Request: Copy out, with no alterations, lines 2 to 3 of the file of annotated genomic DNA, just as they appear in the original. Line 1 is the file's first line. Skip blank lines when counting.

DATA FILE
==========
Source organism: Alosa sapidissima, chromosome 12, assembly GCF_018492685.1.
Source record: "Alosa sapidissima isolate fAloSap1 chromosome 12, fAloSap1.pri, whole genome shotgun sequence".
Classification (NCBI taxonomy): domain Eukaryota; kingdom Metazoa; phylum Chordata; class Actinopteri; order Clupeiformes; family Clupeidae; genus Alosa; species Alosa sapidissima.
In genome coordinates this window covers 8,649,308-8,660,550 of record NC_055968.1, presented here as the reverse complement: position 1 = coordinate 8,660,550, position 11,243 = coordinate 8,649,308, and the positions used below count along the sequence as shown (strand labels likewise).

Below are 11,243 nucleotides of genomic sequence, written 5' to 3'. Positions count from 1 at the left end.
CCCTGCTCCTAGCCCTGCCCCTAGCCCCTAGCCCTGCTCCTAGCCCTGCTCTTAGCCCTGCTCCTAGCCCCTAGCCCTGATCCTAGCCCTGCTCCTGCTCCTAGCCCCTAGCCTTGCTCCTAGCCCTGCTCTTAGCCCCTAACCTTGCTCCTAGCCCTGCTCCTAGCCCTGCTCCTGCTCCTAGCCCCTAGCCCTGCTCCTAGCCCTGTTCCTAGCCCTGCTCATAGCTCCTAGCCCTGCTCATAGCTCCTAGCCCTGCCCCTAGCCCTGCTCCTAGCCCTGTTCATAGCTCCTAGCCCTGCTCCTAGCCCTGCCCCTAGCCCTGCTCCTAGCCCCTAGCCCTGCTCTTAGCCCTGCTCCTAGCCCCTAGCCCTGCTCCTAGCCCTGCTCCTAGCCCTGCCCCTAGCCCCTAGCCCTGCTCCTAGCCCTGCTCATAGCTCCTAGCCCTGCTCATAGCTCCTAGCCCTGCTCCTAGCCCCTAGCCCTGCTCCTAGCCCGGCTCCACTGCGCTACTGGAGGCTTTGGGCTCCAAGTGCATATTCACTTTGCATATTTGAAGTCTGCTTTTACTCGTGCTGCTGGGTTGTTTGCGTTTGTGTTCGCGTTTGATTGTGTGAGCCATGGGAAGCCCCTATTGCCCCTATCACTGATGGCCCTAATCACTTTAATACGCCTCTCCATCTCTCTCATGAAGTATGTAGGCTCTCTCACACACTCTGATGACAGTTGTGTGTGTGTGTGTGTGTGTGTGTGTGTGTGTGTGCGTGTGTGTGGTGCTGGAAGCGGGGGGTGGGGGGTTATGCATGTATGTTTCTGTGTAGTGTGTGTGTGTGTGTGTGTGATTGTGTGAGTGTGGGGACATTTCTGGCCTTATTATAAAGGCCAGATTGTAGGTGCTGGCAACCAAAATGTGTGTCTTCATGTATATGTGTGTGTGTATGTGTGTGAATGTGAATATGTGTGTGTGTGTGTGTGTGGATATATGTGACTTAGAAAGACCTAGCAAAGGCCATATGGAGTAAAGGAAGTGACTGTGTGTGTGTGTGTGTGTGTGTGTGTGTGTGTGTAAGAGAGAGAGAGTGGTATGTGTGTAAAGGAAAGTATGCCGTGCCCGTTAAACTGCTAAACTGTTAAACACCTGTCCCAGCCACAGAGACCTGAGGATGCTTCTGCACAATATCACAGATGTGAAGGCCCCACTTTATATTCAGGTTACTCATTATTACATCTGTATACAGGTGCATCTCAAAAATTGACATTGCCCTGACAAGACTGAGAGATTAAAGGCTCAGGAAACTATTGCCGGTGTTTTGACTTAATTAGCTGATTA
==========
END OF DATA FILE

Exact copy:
Source record: "Alosa sapidissima isolate fAloSap1 chromosome 12, fAloSap1.pri, whole genome shotgun sequence".
Classification (NCBI taxonomy): domain Eukaryota; kingdom Metazoa; phylum Chordata; class Actinopteri; order Clupeiformes; family Clupeidae; genus Alosa; species Alosa sapidissima.